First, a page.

“Education is learning what you didn’t even know you didn’t know.” –Daniel J. Boorstin
1. Since you have become an adult, what have you learned about racism that surprised you? What were you not taught as a child or what subjects were avoided?
2. “Unearned privilege”: what advantages or disadvantages did your grandparents have from their skin color? My grandparents met at Emory University and Agnes Scott College here in Atlanta in 1930. Did they have privileges others did not? Did your parents benefit from the GI Bill or V2 programs after WWII? Were there jobs your parents or grandparents not allowed to pursue based on skin color? Were you “born on third base and thought you hit a triple?” p. 59 Did you know what “redlining” was and hear news reports even today of this happening? P. 44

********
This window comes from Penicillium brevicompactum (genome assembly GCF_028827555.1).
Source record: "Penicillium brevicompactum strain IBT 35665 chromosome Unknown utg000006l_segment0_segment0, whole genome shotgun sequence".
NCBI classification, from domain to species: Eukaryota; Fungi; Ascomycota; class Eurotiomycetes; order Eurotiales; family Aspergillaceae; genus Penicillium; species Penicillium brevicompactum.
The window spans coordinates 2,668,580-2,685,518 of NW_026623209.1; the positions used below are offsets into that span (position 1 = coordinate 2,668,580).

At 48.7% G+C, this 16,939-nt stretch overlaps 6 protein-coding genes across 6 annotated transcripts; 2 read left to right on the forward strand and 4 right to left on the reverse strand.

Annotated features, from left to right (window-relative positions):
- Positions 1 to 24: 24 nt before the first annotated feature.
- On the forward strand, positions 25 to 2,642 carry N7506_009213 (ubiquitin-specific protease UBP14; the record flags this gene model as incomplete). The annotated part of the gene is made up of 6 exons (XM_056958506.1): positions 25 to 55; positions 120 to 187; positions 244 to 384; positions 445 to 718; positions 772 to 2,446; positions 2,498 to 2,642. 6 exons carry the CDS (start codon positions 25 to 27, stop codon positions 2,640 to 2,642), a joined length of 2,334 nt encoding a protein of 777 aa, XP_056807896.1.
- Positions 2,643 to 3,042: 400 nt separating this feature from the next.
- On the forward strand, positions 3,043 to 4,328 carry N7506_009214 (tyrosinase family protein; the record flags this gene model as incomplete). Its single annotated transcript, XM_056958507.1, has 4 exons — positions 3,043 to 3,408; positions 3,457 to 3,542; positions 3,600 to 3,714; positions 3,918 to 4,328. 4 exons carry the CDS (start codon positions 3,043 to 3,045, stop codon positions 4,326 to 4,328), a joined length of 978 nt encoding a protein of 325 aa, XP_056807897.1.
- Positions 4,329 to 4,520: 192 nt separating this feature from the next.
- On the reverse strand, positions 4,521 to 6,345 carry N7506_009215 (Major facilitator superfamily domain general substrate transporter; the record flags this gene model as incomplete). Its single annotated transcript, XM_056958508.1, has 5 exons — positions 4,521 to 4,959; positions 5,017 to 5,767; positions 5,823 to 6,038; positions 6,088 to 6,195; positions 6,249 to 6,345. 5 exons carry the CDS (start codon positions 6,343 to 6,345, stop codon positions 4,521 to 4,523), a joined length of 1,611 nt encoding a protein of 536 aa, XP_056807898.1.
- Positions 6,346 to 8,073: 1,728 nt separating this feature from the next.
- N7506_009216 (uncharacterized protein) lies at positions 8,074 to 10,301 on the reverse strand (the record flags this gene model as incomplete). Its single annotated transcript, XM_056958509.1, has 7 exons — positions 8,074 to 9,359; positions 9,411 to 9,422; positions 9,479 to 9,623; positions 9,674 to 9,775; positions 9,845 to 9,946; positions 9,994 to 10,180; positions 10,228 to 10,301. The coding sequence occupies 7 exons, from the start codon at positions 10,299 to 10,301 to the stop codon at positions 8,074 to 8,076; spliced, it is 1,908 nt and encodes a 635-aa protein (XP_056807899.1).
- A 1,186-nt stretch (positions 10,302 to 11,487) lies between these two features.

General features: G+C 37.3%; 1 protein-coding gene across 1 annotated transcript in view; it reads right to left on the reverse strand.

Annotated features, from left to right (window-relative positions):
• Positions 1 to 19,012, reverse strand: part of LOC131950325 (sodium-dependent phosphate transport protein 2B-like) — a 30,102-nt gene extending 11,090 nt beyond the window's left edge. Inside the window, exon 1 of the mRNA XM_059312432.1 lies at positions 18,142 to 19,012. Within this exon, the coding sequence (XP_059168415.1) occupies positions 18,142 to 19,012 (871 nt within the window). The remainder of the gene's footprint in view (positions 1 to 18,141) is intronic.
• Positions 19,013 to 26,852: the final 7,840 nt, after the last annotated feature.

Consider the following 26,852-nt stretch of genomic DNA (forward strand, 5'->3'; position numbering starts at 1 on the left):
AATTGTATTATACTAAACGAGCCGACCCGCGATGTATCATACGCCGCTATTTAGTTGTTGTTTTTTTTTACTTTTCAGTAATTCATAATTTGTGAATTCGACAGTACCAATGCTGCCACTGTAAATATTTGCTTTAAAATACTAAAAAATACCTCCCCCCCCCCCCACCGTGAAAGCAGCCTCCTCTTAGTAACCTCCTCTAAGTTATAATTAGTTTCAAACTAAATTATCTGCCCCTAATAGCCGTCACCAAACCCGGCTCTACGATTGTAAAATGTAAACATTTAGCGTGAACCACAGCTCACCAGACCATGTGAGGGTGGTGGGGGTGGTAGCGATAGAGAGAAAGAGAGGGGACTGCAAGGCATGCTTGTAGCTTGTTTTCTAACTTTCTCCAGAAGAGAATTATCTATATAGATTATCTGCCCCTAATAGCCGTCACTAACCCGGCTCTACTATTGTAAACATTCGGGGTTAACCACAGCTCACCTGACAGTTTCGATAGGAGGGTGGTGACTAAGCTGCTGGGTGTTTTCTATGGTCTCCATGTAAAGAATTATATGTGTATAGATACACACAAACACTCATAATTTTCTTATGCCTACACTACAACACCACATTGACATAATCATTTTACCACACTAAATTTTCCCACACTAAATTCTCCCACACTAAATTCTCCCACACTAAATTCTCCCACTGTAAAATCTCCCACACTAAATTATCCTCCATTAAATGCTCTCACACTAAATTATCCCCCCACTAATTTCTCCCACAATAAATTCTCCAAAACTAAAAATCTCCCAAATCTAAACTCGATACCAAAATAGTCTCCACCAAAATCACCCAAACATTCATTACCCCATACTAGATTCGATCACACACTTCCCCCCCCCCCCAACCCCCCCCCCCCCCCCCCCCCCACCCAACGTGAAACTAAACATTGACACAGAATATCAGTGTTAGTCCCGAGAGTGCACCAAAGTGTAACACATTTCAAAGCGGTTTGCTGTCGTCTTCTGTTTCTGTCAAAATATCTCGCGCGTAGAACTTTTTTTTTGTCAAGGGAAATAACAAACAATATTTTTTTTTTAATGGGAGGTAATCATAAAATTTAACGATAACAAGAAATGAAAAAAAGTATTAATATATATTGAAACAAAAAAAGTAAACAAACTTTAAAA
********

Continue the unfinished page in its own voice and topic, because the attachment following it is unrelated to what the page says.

3. How do you designate your own race on a census form? How do you notice differences between the races? For example, why is the NBA (National Basketball League) mostly African American and the MLB (Major League Baseball) or NHL (National Hockey League) mostly white? Why do most of our major institutions of higher learning have a disproportionate number of African-American’s? Do you buy Debby Irving’s statement that “whiteness…is but a pigment of the imagination”?
4. In your photo albums as a child, do you have pictures of children or adults of other races? What significant relationships did you have as a child and youth that shaped your views on race?